Thursday, January 30, 2014
Inside Slant: Super Bowl referee report
By Kevin Seifert
Terry McAulay had among the lightest of touches for referees during the regular season. His crew called fewer penalties than all but three of the NFL's 17 crews. So what does that tell us about Super Bowl XLVIII, for which McAulay will serve as the referee?
Probably not as much as we would like. Referees head up "all-star" crews during the postseason, and the alternate makeup can make projections less reliable. Here is what we do know: McAulay's regular-season crew averaged 12.7 penalties per game during the regular season. His first playoff crew had 14 penalties accepted in the divisional round game between the New Orleans Saints and Seattle Seahawks, and in two previous Super Bowls (XXXIX and XLIII), his crew had 10 and 18 penalties accepted, respectively.
It's worth noting that Sunday's game will feature the two most-penalized teams in the NFL during the regular season, the Seahawks and Denver Broncos. So rather than focusing on McAulay's raw penalty totals, let's look at the breakdown of how his regular-season crew operated this season. Referees set the tone for any crew, and their points of emphasis during pregame discussions can carry through, no matter who makes up the rest of the group.
The chart reveals a few interesting nuggets. Most notably: McAulay's crew was especially active in the passing game. Despite its low total of penalties overall, it called the fourth most "coverage penalties" -- a combination of defensive holding, illegal contact and pass interference. If that trend continues Sunday, defenders will have to be cognizant about the level of physicality they use against receivers.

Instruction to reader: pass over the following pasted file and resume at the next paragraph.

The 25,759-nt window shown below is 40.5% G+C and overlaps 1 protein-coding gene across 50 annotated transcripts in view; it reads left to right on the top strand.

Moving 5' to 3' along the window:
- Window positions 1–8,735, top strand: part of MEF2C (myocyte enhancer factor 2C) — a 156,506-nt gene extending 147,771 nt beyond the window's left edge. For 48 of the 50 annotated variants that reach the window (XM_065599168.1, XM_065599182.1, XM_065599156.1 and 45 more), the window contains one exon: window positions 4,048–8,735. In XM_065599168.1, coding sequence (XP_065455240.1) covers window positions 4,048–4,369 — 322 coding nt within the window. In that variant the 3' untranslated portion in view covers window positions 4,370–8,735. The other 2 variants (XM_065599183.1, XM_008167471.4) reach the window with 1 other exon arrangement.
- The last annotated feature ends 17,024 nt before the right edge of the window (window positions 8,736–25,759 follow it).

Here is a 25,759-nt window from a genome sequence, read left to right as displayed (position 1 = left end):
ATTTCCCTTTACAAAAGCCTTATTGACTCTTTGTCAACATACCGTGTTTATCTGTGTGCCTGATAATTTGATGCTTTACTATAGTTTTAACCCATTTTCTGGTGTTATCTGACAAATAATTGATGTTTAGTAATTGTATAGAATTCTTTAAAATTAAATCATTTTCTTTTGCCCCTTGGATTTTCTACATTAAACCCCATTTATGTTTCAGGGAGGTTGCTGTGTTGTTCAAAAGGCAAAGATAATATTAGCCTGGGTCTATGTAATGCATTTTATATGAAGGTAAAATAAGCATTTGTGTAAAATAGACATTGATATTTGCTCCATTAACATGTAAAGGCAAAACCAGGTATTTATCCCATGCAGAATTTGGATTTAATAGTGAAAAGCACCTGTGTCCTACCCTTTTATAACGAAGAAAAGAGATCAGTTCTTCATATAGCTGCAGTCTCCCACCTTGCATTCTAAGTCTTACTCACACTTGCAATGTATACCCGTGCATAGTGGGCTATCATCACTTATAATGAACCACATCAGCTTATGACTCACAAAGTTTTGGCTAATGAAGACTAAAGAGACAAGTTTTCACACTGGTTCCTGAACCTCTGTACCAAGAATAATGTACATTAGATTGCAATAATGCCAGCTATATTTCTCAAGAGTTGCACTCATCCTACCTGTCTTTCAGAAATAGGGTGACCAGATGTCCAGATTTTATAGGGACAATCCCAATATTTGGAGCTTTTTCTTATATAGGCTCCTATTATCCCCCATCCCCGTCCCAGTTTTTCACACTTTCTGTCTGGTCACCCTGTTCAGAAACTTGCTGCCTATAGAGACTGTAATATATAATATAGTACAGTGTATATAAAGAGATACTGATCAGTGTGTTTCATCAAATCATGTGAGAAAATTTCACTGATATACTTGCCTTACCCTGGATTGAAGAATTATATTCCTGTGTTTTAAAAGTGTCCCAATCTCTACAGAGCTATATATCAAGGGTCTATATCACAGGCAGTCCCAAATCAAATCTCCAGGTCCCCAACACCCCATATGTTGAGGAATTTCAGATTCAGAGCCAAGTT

Offensive linemen better mind themselves, as well. McAulay's crew called the league's fifth most holding penalties during the regular season.
So how did McAulay's overall penalty total rank so low when his crew was so active on holding and coverage calls? For reasons I'm not sure we can explain, his crew called the fewest pre-snap movement penalties on the defense (offside, encroachment or neutral zone infractions) and the third fewest false starts on the offense.
You would think there isn't much wiggle room in calling movement penalties before the snap. It either happens or it doesn't, and perhaps the teams McAulay's crew dealt with were less prone to such penalties. If you're a pass-rusher, however, you might look at those numbers and experiment with a few early anticipatory rushes against the snap count. Just to see what happens, of course.